Venice – Characters in Stone

Venice – Characters in Stone. Everywhere you turn in Venice, you can see statuary and plaques; that decorate, both religious and secular buildings, on walls, doorways and in public spaces and gardens.

In Venice, these figures are simply more noticeable than in many other cities; due to the compact size of the historic city, the sheer density of buildings and the narrowness of its many walkways and passages.

Historically, on some private dwellings, they may denote the family’s town or country of origin, their trade or profession. Particularly frightening half man-half animal characters, are found on both religious and secular buildings; that functioned simply to ward off evil spirits or said to bring good luck!

This predominantly photographic post, offers a selection of my “Characters in Stone” images, changed to a square format and processed by a sequence of techniques; designed to render a more “old fashioned” feel, consistent with the subject matter.  This gives the images give a greater visual impact.

 


 

Venice – Characters in Stone. Technique

These sculptures or applied plaque reliefs (“pateras”) shown; were carved in Istrian stone or marble. Reliefs in Venice, may have been moved from their original site; or repositioned during rebuilding in a different period style.

I have given some locational details for those who might be interested in seeing the originals. My camera systems do not have locational tagging. However, a fair number were taken in, or near to St Mark’s Square and other well-known tourist landmarks.

I have also include links at the bottom of the page, where relevant to some of my other posts. 

(NOTE. It is worth reading my post “Pateras – Small Circular Reliefs” in Links section below. Reliefs or “Pateras”, were extremely fashionable in the 12th to 14th centuries, the patera was usually used to decorate friezes and walls and to interrupt mouldings. However, in later periods their use declined. The recurring subjects are fighting animals, birds, foliage and hybrid monsters; but there are also figures symbolizing trades or people. However, the most popular image consists of an eagle eating the head of a rabbit or hare; symbolizing the victory of virtue over vice or good over evil. The patera may have also performed an apotropaic function (to keep away evil spirits or bad luck). Similarly, many of the columns capitals of grander buildings, were highly decorated with human, animal or other forms; that were of symbolic significance. A good example would be the column capitals of the Doge’s Palace in St Mark’s Square and fully described and illustrated in my post “Doge’s Palace – Column Capitals”, in the links section below.)

My aim was to try to concentrate the eye on these wonderful old stone characters, enhancing textures and dimensionality; bringing them to life (as compared to the colour originals). Giving them an “old-fashioned feel” in sepia and with a frame, I thought might be more consistent with their age and subject matter and also unified the collection of images. Of course, they might not be to everybody’s taste (or perhaps mine as time goes by) – you cannot tell unless you try it and chew over them for a while! The colour originals are beautiful, but these manipulated images of these characters, are certainly – “in your face”! Many of the images below, look as if you are level with them; when most were actually way above my head.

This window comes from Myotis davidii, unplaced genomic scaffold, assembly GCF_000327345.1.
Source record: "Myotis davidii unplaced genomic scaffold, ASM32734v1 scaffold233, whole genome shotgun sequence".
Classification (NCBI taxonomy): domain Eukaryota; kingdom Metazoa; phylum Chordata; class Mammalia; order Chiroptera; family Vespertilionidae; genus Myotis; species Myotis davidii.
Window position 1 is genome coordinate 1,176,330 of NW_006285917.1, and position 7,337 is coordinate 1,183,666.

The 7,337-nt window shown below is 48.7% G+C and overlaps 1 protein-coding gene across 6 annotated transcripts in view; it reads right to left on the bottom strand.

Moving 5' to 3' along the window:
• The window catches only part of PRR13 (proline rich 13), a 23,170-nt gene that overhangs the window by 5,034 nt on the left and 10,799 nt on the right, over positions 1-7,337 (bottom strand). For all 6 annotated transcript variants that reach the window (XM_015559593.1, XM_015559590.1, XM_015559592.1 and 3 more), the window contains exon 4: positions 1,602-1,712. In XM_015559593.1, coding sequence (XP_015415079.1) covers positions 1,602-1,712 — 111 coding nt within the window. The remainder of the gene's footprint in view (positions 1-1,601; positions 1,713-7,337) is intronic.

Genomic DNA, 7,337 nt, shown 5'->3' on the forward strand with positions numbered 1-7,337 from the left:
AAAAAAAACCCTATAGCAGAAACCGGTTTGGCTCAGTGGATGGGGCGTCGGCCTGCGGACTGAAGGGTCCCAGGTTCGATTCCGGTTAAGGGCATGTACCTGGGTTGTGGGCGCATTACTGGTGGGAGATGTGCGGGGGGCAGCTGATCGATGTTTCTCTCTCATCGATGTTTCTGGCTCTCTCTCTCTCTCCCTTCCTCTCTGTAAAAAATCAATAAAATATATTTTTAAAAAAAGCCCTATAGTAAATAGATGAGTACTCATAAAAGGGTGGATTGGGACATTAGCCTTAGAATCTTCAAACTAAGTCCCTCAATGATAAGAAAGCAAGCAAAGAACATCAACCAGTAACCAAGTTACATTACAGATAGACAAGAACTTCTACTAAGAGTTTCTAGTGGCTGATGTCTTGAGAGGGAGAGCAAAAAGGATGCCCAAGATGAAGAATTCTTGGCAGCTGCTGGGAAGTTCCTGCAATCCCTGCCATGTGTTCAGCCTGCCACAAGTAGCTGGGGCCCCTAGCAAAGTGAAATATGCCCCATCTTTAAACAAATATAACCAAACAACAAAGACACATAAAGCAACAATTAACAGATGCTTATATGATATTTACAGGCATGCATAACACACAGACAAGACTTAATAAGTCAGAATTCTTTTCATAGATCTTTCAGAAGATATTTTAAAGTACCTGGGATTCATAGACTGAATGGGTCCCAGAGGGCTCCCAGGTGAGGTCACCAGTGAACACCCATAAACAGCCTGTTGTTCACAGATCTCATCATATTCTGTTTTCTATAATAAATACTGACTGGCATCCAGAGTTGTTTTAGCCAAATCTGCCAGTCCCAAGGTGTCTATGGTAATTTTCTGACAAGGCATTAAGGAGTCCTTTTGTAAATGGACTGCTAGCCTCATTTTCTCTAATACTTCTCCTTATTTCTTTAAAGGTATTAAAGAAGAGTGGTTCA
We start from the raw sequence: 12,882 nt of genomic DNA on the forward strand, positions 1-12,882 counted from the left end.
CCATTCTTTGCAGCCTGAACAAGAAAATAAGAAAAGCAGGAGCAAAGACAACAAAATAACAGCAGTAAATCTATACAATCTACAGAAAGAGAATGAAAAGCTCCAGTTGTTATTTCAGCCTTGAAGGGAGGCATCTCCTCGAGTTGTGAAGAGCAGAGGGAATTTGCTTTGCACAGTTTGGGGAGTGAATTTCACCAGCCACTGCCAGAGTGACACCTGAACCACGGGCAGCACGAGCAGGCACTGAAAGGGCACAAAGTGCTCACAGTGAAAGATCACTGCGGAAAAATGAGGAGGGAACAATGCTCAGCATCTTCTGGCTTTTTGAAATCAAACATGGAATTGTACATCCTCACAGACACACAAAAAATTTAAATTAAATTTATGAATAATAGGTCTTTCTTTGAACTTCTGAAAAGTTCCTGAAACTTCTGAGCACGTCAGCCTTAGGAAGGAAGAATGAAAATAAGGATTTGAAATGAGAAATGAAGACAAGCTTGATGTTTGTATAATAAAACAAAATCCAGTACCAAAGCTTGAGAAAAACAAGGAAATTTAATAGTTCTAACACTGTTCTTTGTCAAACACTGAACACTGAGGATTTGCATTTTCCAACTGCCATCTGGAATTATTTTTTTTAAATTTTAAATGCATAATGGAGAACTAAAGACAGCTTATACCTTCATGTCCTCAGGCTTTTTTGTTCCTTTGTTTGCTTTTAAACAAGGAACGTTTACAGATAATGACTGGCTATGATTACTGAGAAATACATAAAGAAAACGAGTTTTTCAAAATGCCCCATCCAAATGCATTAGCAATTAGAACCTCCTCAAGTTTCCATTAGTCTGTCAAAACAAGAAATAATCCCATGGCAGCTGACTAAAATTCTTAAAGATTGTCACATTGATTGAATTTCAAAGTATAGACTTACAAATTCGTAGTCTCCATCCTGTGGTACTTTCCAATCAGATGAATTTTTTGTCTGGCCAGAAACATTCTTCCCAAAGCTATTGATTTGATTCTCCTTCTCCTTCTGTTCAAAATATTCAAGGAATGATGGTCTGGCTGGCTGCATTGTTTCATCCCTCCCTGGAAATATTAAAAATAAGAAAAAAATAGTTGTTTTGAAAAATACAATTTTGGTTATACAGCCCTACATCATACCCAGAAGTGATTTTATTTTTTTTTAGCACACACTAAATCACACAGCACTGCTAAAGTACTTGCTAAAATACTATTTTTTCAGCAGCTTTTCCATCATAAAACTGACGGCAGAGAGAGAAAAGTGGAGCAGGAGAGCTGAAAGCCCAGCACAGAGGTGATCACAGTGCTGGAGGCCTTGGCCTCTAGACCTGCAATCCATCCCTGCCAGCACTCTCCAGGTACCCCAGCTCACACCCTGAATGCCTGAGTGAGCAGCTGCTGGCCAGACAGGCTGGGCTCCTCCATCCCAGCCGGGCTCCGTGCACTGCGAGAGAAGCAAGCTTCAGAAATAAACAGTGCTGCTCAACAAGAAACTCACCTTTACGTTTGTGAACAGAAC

• I have learnt by experience, especially photographing architecture; to take photographs using not more than about 90% of the full frame or less (ie, more space around the conceived final image size). This is to allow for vertical/horizontal perspective distortion correction in Photoshop, where the subject matter is well above eye level. Also in Venice, not all buildings are vertical! I recommend you use a screen grid on your camera or phone when photographing. For instance, if photographing down a canal; try to get the most visually important part of the image vertical.
  • Firstly, in Photoshop, using my colour master files (tif’s), after any distortion correction, I cropped the image into a square format; giving the images a tighter composition, leading to a greater focus on the actual characters. 
  • Using a “plug-in” called “Nik Collection DxO”, I selected the filter collection called “Silver Efex Pro 3” for B&W photography. I the choose the “034 Yellowed 2” filter. This also added an old-fashioned frame, in the style of B&W negative film stock.  Small simple adjustments were made using the various adjustment tools in the software and when happy with the effect; they were applied.
  • Automatically taken back in Photoshop, I selected in Adjustments, the Hue-Saturation drop down box and in its Preset Default box, selected sepia. After small adjustment to the sepia saturation, I then went into Adjustments and selected Colour Balance and added a small amount of blue, to slightly cool the warm sepia tint.
  • I then reduced the image size show below; down to 700 pixels at 72 dpi resolution for on-screen viewing. Small images may need some further adjustment, to the mid range, brightness and contrast. 
  • The last stage was to add a little sharpening using “Unsharp Mask” to the image; to compensate for the reduction of the master file to the final on-screen image size. They are then reduced from 16 to 8 bit format and saved as jpeg’s in medium quality (no 6).